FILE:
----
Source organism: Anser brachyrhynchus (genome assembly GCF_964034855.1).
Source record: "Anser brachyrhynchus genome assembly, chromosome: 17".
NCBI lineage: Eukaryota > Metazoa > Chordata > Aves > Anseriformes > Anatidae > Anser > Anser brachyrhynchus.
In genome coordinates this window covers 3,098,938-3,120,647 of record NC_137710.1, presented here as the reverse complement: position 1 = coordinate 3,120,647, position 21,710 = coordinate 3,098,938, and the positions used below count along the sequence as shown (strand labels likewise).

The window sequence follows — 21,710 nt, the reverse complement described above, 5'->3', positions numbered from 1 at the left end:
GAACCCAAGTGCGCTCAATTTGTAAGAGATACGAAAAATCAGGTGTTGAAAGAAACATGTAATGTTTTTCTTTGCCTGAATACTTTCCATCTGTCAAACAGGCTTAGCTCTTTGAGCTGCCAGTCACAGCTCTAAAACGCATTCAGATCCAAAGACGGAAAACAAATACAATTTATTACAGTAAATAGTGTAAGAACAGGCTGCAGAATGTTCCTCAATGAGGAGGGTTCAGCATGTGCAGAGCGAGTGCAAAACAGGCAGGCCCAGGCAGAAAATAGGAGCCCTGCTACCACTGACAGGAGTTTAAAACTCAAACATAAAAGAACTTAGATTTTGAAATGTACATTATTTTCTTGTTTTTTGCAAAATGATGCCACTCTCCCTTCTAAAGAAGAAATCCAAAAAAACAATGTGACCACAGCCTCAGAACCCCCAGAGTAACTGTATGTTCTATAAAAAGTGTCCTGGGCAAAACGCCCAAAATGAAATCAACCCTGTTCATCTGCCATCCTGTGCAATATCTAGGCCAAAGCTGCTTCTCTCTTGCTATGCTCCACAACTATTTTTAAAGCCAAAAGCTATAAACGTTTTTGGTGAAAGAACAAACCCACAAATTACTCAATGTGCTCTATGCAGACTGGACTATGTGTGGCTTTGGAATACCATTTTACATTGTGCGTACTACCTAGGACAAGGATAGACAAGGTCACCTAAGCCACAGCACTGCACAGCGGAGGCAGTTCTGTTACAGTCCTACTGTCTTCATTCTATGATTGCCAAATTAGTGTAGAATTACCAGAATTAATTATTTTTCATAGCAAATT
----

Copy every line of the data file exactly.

Source organism: Anser brachyrhynchus (genome assembly GCF_964034855.1).
Source record: "Anser brachyrhynchus genome assembly, chromosome: 17".
NCBI lineage: Eukaryota > Metazoa > Chordata > Aves > Anseriformes > Anatidae > Anser > Anser brachyrhynchus.
In genome coordinates this window covers 3,098,938-3,120,647 of record NC_137710.1, presented here as the reverse complement: position 1 = coordinate 3,120,647, position 21,710 = coordinate 3,098,938, and the positions used below count along the sequence as shown (strand labels likewise).

The window sequence follows — 21,710 nt, the reverse complement described above, 5'->3', positions numbered from 1 at the left end:
GAACCCAAGTGCGCTCAATTTGTAAGAGATACGAAAAATCAGGTGTTGAAAGAAACATGTAATGTTTTTCTTTGCCTGAATACTTTCCATCTGTCAAACAGGCTTAGCTCTTTGAGCTGCCAGTCACAGCTCTAAAACGCATTCAGATCCAAAGACGGAAAACAAATACAATTTATTACAGTAAATAGTGTAAGAACAGGCTGCAGAATGTTCCTCAATGAGGAGGGTTCAGCATGTGCAGAGCGAGTGCAAAACAGGCAGGCCCAGGCAGAAAATAGGAGCCCTGCTACCACTGACAGGAGTTTAAAACTCAAACATAAAAGAACTTAGATTTTGAAATGTACATTATTTTCTTGTTTTTTGCAAAATGATGCCACTCTCCCTTCTAAAGAAGAAATCCAAAAAAACAATGTGACCACAGCCTCAGAACCCCCAGAGTAACTGTATGTTCTATAAAAAGTGTCCTGGGCAAAACGCCCAAAATGAAATCAACCCTGTTCATCTGCCATCCTGTGCAATATCTAGGCCAAAGCTGCTTCTCTCTTGCTATGCTCCACAACTATTTTTAAAGCCAAAAGCTATAAACGTTTTTGGTGAAAGAACAAACCCACAAATTACTCAATGTGCTCTATGCAGACTGGACTATGTGTGGCTTTGGAATACCATTTTACATTGTGCGTACTACCTAGGACAAGGATAGACAAGGTCACCTAAGCCACAGCACTGCACAGCGGAGGCAGTTCTGTTACAGTCCTACTGTCTTCATTCTATGATTGCCAAATTAGTGTAGAATTACCAGAATTAATTATTTTTCATAGCAAATT